This article appeared in the Dallas Voice print edition March 24, 2017.

—  Arnold Wayne Jones

Coming Friday: DVtv in SPAYSE!

Last Friday, March 17, I participated in an episode of Don’t Panic!, Israel Luna’s internet radio/TV program that streams live every Friday on the Spayse Station YouTube Channel from 3-4 p.m. — live from Israel’s Spayse Studio. Joel S. Hoselton (aka entertainer Jenna Skyy) and poor college student Michael Anthony Garza were the other guests, along with Israel as the host. (You can also watch here, on the Spayse Studio Facebook page.)

You can watch it here.

I had a lot of fun, and now, I get to do it again!

On Friday, immediately after Don’t Panic! We are going to livestream the first episode of what I’m calling DVtv in Spayse!

Israel and I will be there, along with DVtv host Brad Pritchett and Dallas Voice’s newest freelance contributor, Brandi Amara Skyy. We’ll be talking about news, entertainment and more.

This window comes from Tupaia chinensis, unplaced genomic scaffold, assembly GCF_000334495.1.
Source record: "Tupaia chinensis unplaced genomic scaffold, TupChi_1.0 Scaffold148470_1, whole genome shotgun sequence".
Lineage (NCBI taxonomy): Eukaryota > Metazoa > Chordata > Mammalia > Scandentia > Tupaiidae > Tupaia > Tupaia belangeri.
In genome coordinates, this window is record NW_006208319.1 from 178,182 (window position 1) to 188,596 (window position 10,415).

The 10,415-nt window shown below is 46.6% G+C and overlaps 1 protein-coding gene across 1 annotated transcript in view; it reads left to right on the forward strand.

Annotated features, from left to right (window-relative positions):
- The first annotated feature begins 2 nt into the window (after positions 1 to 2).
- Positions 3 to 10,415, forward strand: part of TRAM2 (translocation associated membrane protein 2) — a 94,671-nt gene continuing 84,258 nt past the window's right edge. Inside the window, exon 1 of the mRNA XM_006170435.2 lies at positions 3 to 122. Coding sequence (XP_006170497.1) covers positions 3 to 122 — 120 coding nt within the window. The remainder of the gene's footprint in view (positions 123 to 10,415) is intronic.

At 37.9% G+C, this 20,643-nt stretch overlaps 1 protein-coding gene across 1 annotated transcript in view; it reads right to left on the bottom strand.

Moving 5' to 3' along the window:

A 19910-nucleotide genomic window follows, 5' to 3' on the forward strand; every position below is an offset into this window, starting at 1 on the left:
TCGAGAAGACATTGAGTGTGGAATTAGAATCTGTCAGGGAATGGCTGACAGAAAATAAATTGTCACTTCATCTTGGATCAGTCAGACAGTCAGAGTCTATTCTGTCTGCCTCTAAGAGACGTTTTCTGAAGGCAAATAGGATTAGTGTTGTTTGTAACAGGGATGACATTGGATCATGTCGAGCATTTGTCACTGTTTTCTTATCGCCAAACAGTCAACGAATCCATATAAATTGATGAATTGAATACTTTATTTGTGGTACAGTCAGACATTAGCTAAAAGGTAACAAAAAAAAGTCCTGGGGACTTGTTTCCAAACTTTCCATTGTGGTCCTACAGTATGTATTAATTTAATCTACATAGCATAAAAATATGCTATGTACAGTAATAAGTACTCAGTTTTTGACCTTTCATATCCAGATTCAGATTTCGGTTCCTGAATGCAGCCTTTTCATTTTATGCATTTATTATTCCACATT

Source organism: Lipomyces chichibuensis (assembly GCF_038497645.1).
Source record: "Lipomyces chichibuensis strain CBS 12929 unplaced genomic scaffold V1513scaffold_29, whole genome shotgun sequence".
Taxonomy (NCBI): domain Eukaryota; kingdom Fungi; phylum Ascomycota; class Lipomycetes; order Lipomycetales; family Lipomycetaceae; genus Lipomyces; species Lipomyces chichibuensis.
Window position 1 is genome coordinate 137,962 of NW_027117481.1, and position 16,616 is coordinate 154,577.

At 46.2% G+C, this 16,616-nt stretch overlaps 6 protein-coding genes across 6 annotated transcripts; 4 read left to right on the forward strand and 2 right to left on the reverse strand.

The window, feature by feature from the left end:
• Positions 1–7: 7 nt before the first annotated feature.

Put it on your schedule and check it out!

—  Tammye Nash

Trump administration has removed questions on sexuality from surveys on aging

The administration of Donald Trump, the man touted by gay Republicans as the “most pro-gay” Republican president ever, has now removed questions regarding sexuality from federal surveys on aging and services for the disabled. Trump’s minions had already withdrawn another planned survey intended to evaluate the effectiveness of a homelessness project for LGBT youth.

According to ABC News, the National Survey of Older Americans Act Participants, a Health and Human Services department survey conducted each year, gathers information from those receiving transportation, homemaker and meal services, visiting senior centers, or taking part in other programs funded by the Older Americans Act. In a draft of this year’s survey, a single question asking about respondents’ sexual orientation has been removed. In the Annual Program Performance Report for Centers for Independent Living, a second report sponsored by HHS, has been edited to delete the only question regarding sexual orientation. This survey is intended to gather feedback on counseling, skills training and other services provided to the disabled.